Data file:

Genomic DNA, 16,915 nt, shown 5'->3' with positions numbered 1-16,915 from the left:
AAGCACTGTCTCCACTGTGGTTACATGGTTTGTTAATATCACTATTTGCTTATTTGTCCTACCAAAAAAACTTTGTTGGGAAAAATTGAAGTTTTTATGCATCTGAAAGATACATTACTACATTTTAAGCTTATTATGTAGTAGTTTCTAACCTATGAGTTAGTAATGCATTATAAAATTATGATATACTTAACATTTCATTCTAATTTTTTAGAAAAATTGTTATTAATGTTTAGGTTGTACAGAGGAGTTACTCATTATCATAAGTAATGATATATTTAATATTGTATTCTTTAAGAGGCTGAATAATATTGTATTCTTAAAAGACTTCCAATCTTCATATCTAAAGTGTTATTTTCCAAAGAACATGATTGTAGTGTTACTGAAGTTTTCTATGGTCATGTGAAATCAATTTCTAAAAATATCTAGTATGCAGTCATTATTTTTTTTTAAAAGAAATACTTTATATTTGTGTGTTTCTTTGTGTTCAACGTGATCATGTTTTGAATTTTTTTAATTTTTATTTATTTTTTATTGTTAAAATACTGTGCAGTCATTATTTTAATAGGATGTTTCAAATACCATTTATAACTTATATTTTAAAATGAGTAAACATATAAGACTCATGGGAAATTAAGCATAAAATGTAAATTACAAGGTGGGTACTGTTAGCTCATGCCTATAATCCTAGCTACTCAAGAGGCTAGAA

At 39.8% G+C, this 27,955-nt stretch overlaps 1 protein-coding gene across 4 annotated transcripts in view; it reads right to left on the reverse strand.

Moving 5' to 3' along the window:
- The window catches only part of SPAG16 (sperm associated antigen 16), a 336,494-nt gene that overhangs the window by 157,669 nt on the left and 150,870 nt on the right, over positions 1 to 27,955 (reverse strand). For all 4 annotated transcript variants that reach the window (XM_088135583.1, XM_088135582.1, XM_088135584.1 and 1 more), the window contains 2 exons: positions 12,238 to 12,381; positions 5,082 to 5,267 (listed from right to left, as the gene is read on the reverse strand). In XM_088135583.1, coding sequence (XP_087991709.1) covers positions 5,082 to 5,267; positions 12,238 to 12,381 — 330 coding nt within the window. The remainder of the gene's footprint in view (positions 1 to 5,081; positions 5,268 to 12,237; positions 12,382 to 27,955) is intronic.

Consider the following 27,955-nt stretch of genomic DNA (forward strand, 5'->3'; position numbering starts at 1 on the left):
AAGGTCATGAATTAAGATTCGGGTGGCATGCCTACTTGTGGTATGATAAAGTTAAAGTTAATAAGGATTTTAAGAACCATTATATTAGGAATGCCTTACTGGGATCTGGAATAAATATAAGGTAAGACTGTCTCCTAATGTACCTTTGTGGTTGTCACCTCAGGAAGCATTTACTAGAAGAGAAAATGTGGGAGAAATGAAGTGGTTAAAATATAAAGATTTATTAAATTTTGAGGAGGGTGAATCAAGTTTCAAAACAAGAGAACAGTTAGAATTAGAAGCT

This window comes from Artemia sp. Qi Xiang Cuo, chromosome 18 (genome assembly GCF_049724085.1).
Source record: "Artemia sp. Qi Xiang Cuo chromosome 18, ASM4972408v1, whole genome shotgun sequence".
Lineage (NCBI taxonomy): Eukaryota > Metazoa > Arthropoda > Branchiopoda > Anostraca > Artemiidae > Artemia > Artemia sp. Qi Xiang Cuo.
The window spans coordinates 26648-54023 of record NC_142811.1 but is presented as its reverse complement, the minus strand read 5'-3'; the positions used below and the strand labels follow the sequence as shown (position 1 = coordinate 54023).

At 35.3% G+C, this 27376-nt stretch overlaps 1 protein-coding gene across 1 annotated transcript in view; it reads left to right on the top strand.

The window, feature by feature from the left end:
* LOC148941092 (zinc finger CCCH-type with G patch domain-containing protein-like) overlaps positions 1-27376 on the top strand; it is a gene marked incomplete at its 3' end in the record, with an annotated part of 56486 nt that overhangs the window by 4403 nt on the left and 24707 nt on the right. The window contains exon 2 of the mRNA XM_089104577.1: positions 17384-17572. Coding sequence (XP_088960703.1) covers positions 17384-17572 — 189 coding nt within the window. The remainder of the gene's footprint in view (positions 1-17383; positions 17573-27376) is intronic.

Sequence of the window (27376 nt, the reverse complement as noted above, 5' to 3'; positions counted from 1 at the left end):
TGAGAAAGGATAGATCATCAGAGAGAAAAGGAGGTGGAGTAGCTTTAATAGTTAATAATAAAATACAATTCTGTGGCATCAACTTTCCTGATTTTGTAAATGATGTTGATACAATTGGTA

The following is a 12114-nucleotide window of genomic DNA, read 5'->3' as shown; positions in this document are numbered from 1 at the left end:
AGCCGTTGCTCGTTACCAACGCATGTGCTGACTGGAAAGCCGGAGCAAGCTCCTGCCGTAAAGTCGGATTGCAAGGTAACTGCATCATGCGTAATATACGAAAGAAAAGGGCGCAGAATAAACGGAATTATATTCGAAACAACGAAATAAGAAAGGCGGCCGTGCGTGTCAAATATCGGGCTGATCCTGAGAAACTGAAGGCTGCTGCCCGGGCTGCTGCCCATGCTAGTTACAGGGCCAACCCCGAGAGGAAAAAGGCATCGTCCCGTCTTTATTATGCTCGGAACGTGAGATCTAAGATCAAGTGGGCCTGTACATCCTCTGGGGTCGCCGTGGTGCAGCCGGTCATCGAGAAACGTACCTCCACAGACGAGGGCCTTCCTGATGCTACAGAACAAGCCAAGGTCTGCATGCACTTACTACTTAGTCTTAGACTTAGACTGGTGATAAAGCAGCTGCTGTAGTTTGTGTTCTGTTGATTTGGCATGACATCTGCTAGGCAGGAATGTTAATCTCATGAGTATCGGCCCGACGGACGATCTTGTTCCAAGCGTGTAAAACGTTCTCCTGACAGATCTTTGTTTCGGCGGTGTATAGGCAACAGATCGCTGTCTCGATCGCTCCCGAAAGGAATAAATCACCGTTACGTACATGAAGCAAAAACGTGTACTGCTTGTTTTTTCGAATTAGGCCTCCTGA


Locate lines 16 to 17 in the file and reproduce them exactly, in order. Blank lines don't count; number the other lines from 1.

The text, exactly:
TGAGAAAGGATAGATCATCAGAGAGAAAAGGAGGTGGAGTAGCTTTAATAGTTAATAATAAAATACAATTCTGTGGCATCAACTTTCCTGATTTTGTAAATGATGTTGATACAATTGGTA

The following is a 12114-nucleotide window of genomic DNA, read 5'->3' as shown; positions in this document are numbered from 1 at the left end: